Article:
Kerr Houston responds to BMA Traffic Jam Jimmy Video
There are clearly many potential ways of reading the first 22 seconds of a recent morning segment broadcast on Fox 45, in which Traffic Jam Jimmy (Jimmy Uhrin) delivered a sprawling McDonald’s breakfast to an assembled group of museum guards at the Baltimore Museum of Art.
The segment – which has been uploaded to YouTube, where it attracted 90,000 views in a week – opens briskly, as Jimmy acknowledges the setting and turns to a guard named Ian, and asks him what he does at the museum. “Well, Jimmy,” answers Ian in a measured voice, “I work 40 hours a week and I live below the poverty line. And I advocate for living wages and workers’ rights.” As Ian speaks, the cameraman suddenly pans away from him, and wanders into an adjacent room lined with posters; Jimmy, in turn, barely misses a beat before responding, “O.K. Well, Ian, you know McDonald’s has breakfast all day now.”
As Brandon Weigel noted over at City Paper, it’s a rather insane and amazing moment. It’s a classic illustration of Baltimore’s almost unrivalled potential for weirdness: a further support for Atlas Obscura’s recent suggestion that we live in one of America’s most eccentric cities. It’s also a neat pendant to Michael Farley’s gracefully deconstructive responses during an interview with Fox News in December.
But it’s more than this, as well. It’s another complicated moment for the BMA, which is still rediscovering its balance after a dispiriting round of layoffs in 2013. And of course it’s a jarring example of what the Situationists termed the banalization of modern society: of the idea that we have been led to equate fun with consumption, and that meaningful discourse has been overwhelmed by spectacle and a flood of commodities. Worried about wages? Hey, Fox says you can now get an Egg McMuffins in the afternoon!
But I wanted to take a few moments to suggest yet another way of thinking about the segment: to see Ian’s statement, that is, in relation to a certain artistic tradition. After all, a number of museum guards have gone on to become celebrated artists: Dan Flavin worked as a guard, as did Robert Ryman, and Sol Lewitt. And so, too, did Fred Wilson – whose 1991 exhibition Guarded View, at the Whitney, included four headless mannequins dressed in the uniforms of museum guards from four cultural institutions. As Wilson explained, “There’s something funny about being a guard in a museum. You’re on display but you’re also invisible.”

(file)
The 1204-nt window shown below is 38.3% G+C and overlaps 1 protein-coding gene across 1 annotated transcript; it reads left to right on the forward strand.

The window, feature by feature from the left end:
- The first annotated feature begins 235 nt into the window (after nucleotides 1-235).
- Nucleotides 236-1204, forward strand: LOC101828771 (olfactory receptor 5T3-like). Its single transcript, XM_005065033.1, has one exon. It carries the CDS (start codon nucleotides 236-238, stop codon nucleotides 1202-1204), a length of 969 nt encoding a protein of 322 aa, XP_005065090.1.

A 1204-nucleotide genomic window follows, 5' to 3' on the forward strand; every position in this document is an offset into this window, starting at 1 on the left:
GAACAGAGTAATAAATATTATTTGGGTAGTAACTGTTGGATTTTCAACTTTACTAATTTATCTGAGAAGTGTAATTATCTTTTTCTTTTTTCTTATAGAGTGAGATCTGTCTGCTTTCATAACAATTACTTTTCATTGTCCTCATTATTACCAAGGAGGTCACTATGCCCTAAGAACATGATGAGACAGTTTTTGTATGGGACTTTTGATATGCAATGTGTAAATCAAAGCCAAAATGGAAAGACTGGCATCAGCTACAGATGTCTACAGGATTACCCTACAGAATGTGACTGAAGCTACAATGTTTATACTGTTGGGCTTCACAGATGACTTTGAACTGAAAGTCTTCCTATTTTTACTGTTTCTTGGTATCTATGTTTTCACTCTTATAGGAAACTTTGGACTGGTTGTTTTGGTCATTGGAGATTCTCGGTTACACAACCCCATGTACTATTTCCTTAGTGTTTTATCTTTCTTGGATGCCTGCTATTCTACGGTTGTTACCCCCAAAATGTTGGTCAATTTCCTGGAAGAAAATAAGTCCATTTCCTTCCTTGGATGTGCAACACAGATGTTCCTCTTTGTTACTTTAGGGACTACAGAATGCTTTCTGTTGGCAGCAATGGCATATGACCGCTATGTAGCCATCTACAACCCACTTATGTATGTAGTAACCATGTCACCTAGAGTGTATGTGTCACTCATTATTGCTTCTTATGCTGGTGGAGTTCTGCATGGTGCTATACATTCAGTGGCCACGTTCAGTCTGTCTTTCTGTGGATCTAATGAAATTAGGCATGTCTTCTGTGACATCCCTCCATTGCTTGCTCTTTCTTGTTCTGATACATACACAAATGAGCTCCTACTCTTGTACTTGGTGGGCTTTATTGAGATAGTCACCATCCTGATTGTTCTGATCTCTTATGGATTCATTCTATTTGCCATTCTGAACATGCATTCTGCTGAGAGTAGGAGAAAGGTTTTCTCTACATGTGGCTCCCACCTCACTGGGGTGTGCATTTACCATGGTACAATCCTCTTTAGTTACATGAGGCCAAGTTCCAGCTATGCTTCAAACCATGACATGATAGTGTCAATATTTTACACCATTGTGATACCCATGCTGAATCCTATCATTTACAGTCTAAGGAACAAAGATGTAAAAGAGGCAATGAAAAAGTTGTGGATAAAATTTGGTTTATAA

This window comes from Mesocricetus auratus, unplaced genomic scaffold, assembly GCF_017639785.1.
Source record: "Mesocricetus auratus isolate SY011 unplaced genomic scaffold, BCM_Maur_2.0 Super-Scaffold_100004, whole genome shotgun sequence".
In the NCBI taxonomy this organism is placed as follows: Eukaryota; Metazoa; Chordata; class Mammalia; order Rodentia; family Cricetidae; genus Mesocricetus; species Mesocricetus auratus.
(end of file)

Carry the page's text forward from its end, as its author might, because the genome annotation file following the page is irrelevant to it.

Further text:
Invisible, at least, until an artist happens to come along. On July 20, 1973, as part of an action at the Wadsworth in Hartford, Mierle Laderman Ukeles appropriated the metal keys usually kept by the museum guards. Enacting their work, she then locked various rooms at certain moments, informing the public in each case that those spaces would be temporarily closed. Ukeles’ gesture has been interpreted in various ways, but it was clearly motivated in part by a desire to draw attention to the work done in the institution: to render invisible labor visible.
Fred Wilson’s Guarded View, 1991
And that, of course, was one of the effects of Ian’s response to Traffic Jam Jimmy, as well. Expected to issue a generic, conventional response that would simply skirt the actual conditions of labor within which guards work, he instead foregrounded those conditions. In doing so, he followed in the steps of artists such as Wilson and Ukele.
But he also gestured, meaningfully, toward a tradition that had served as an inspiration to both of those artists: to Situationism, and the idea of the détournement. Popularized in the 1960s, the term connotes a turning aside, and the Situationists used it to allude to an attempt to divert a cultural phenomenon into an unexpected path. A détournement involved turning the system against itself – which is exactly what Ian did when, faced with a small mountain of McDonald’s food, he raised the specter of the poverty line. Traffic Jam Jimmy had been culture jammed.
In 2000, Nick Hornby published a story titled “NippleJesus,” in which Dave, an uncultured skinhead, takes a job as a museum guard and is assigned to a controversial piece in which a massive figure of Christ is composed of small photographs of breasts. The piece quickly attracts protestors (think of Chris Ofili’s The Holy Virgin Mary) and, sure enough, a TV crew, led by “that bloke who does the local news.” But Dave comes to feel a certain respect for the work; he actually grows to like it. And so when the vicar comes armed with an egg, Dave wrestles him to the ground – only to realize that the vicar was a distraction, and that the piece has been destroyed by a crowd of protestors.
Dave, too, is destroyed. He immediately feels eviscerated and incompetent, and is dismayed that he has let the artist down. He has failed to carry out the most basic duties of a guard. But then the artist hears about the piece’s destruction, and – to Dave’s surprise – is delighted. As it turns out, she had been filming the piece, in the very hope that something like this might happen; indeed, she has even plotted a title (Intolerance) for the resulting video. Dave is confused, and feels almost betrayed: so that was the entire idea? “Well, Dave,” responds the artist. “Art is about provocation. Getting a reaction from people. And I’ve done it. I’m an artist.”
The coming months will determine, I suppose, whether we can speak of Ian as an artist in this sense. To be sure, his concerns are not simply artistic; his emphasis was economic, rather than aesthetic. But as the video of his response to Traffic Jam Jimmy continues to circulate, it seems worth remembering a lineage of artistic precedents that have also combatted the invisibility assigned to those who guard our artistic heritage.
Author Kerr Houston teaches art history and art criticism at MICA; he is also the author of An Introduction to Art Criticism (Pearson, 2013) and recent essays on Wafaa Bilal, Emily Jacir, and Candice Breitz.